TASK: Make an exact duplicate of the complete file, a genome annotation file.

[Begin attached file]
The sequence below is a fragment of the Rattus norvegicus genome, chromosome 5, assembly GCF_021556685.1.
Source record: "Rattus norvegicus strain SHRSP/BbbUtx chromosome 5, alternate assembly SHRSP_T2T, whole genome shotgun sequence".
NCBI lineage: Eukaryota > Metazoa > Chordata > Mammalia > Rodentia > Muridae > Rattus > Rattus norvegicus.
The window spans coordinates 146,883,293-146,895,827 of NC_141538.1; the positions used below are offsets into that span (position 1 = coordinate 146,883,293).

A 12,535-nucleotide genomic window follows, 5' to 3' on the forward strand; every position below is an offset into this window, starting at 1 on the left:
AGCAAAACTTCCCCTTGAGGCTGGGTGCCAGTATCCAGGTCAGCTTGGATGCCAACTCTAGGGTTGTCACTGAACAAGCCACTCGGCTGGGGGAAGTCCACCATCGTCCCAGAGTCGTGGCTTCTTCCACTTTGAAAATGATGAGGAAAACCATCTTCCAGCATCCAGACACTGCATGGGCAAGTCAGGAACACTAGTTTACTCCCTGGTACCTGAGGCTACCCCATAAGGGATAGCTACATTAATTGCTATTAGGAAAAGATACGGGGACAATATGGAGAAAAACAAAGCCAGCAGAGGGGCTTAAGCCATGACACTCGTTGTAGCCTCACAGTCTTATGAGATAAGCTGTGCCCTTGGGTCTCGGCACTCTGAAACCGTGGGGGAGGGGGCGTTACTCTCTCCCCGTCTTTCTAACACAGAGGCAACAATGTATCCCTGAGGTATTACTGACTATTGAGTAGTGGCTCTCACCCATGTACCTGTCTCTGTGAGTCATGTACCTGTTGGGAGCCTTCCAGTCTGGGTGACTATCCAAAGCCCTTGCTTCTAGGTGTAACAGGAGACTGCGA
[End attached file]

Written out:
The sequence below is a fragment of the Rattus norvegicus genome, chromosome 5, assembly GCF_021556685.1.
Source record: "Rattus norvegicus strain SHRSP/BbbUtx chromosome 5, alternate assembly SHRSP_T2T, whole genome shotgun sequence".
NCBI lineage: Eukaryota > Metazoa > Chordata > Mammalia > Rodentia > Muridae > Rattus > Rattus norvegicus.
The window spans coordinates 146,883,293-146,895,827 of NC_141538.1; the positions used below are offsets into that span (position 1 = coordinate 146,883,293).

A 12,535-nucleotide genomic window follows, 5' to 3' on the forward strand; every position below is an offset into this window, starting at 1 on the left:
AGCAAAACTTCCCCTTGAGGCTGGGTGCCAGTATCCAGGTCAGCTTGGATGCCAACTCTAGGGTTGTCACTGAACAAGCCACTCGGCTGGGGGAAGTCCACCATCGTCCCAGAGTCGTGGCTTCTTCCACTTTGAAAATGATGAGGAAAACCATCTTCCAGCATCCAGACACTGCATGGGCAAGTCAGGAACACTAGTTTACTCCCTGGTACCTGAGGCTACCCCATAAGGGATAGCTACATTAATTGCTATTAGGAAAAGATACGGGGACAATATGGAGAAAAACAAAGCCAGCAGAGGGGCTTAAGCCATGACACTCGTTGTAGCCTCACAGTCTTATGAGATAAGCTGTGCCCTTGGGTCTCGGCACTCTGAAACCGTGGGGGAGGGGGCGTTACTCTCTCCCCGTCTTTCTAACACAGAGGCAACAATGTATCCCTGAGGTATTACTGACTATTGAGTAGTGGCTCTCACCCATGTACCTGTCTCTGTGAGTCATGTACCTGTTGGGAGCCTTCCAGTCTGGGTGACTATCCAAAGCCCTTGCTTCTAGGTGTAACAGGAGACTGCGA